Aiden enjoys music. He listens to Spotify while working, switches to Pandora while jogging, and he has a playlist for everything: gaming, cooking, gym time, and everything else. His headphones are almost always on, his life a totally soundtracked event. But lasting hearing damage may be happening due to the very loud immersive music he enjoys.
As far as your ears are concerned, there are healthy ways to listen to music and unsafe ways to listen to music. But the more dangerous listening choice is often the one most of us use.
How can hearing loss be the result of listening to music?
Your ability to hear can be compromised over time by exposure to loud noise. We’re used to thinking of hearing loss as an issue related to aging, but more and more research suggests that it’s really the accumulation of noise-induced damage that is the problem here and not anything inherent in the process of aging.
It also turns out that younger ears are especially vulnerable to noise-related damage (they’re still growing, after all). And yet, younger adults are more likely to be dismissive of the long-term dangers of high volume. So because of extensive high volume headphone usage, there has become an epidemic of hearing loss in young people.
Can you enjoy music safely?
Unlimited max volume is obviously the “hazardous” way to listen to music. But there is a safer way to enjoy your tunes, and it normally involves turning down the volume. The general recommendations for safe volumes are:
- For adults: Keep the volume at less than 80dB and for no more than 40 hours per week..
- For teens and young children: 40 hours is still okay but decrease the volume to 75dB.
About five hours and forty minutes a day will be about forty hours every week. That seems like a lot, but it can go by rather quickly. Even still, most individuals have a pretty sound idea of keeping track of time, it’s something we’re trained to do effectively from a very young age.
The harder part is keeping track of your volume. Volume isn’t measured in decibels on most smart devices such as TVs, computers, and smartphones. Each device has its own arbitrary scale. It may be 1-100. But maybe it’s 1-16. You might not have any idea what the max volume on your device is, or how close to the max you are.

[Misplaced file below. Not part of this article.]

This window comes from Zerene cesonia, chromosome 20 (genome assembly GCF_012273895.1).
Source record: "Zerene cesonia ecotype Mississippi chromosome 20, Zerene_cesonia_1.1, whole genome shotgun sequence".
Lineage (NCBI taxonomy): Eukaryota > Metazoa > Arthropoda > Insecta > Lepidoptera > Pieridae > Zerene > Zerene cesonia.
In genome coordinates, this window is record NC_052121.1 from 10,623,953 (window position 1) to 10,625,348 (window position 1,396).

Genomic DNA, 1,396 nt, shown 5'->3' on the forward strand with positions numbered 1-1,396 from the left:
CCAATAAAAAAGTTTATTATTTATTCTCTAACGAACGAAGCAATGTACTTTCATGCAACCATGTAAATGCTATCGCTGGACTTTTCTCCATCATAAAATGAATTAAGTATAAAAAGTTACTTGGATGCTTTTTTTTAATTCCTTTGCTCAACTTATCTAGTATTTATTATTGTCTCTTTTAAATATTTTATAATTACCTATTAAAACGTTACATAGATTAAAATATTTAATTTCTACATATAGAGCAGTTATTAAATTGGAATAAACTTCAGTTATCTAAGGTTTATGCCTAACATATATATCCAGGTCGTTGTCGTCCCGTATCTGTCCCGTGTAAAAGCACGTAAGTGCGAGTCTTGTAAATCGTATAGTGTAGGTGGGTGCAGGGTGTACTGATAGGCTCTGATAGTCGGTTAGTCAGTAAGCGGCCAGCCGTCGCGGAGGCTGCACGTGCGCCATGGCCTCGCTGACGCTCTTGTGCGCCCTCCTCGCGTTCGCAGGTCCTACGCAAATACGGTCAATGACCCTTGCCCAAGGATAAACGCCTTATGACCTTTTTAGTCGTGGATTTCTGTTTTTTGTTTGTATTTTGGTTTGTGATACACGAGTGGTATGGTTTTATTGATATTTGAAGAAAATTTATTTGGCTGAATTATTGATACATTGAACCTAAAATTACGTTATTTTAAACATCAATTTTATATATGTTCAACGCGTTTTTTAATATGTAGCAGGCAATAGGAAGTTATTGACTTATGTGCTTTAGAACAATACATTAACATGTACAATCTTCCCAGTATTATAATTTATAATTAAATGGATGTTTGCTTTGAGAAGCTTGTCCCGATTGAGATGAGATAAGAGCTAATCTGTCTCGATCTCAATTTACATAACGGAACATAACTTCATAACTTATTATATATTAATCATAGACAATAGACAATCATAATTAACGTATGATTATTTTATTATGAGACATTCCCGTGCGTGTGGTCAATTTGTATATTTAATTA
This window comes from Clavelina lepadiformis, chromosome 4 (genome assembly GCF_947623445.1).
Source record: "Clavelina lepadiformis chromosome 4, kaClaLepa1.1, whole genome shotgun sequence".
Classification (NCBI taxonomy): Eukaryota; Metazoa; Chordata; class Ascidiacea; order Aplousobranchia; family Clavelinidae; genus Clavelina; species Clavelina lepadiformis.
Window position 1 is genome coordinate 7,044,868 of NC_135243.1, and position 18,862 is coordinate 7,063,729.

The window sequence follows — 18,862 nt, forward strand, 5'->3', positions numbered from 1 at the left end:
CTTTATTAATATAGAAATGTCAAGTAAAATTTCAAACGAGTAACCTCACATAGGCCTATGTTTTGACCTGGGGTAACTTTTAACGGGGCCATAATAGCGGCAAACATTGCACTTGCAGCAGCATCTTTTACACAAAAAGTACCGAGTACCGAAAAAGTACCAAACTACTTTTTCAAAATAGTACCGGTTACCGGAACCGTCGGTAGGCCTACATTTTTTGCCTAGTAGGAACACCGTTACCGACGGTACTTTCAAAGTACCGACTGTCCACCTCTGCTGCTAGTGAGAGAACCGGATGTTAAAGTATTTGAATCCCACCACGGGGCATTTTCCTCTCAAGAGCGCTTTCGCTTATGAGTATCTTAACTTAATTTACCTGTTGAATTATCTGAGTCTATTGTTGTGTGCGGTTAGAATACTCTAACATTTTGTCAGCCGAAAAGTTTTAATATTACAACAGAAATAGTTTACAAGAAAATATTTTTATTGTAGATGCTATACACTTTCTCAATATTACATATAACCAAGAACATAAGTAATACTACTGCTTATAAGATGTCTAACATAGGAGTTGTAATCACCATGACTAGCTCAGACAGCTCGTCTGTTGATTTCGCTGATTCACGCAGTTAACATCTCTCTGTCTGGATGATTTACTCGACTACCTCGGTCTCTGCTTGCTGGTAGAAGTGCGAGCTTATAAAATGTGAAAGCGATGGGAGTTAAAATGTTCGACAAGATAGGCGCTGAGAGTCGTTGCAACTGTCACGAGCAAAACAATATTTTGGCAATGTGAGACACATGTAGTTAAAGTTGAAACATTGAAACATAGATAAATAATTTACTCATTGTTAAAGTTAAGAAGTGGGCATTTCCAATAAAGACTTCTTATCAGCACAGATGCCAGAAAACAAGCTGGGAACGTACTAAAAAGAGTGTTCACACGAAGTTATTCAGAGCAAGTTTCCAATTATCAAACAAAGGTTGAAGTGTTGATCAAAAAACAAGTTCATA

How can you monitor the volume of your music?
There are some non-intrusive, easy ways to figure out just how loud the volume on your music actually is, because it’s not very easy for us to contemplate exactly what 80dB sounds like. Differentiating 75 from, let’s say, 80 decibels is even more puzzling.
So utilizing one of the many noise free monitoring apps is highly advisable. These apps, widely available for both iPhone and Android devices, will provide you with8 real-time readouts on the noises surrounding you. That way you can keep track of the dB level of your music in real-time and make alterations. Your smartphone will, with the correct settings, let you know when the volume gets too loud.
The volume of a garbage disposal
Generally speaking, 80 dB is about as noisy as your garbage disposal or your dishwasher. So, it’s loud, but it’s not too loud. It’s a relevant observation because 80dB is about as loud as your ears can cope with without damage.
So pay close attention and try to avoid noise above this volume. And minimize your exposure if you do listen to music above 80dB. Maybe minimize loud listening to a song rather than an album.
Listening to music at a higher volume can and will cause you to have hearing issues over the long term. Hearing loss and tinnitus can be the consequence. The more you can be cognizant of when your ears are entering the danger zone, the more educated your decision-making will be. And hopefully, those decisions lean towards safer listening.
Still have questions about safe listening? Call us to explore more options.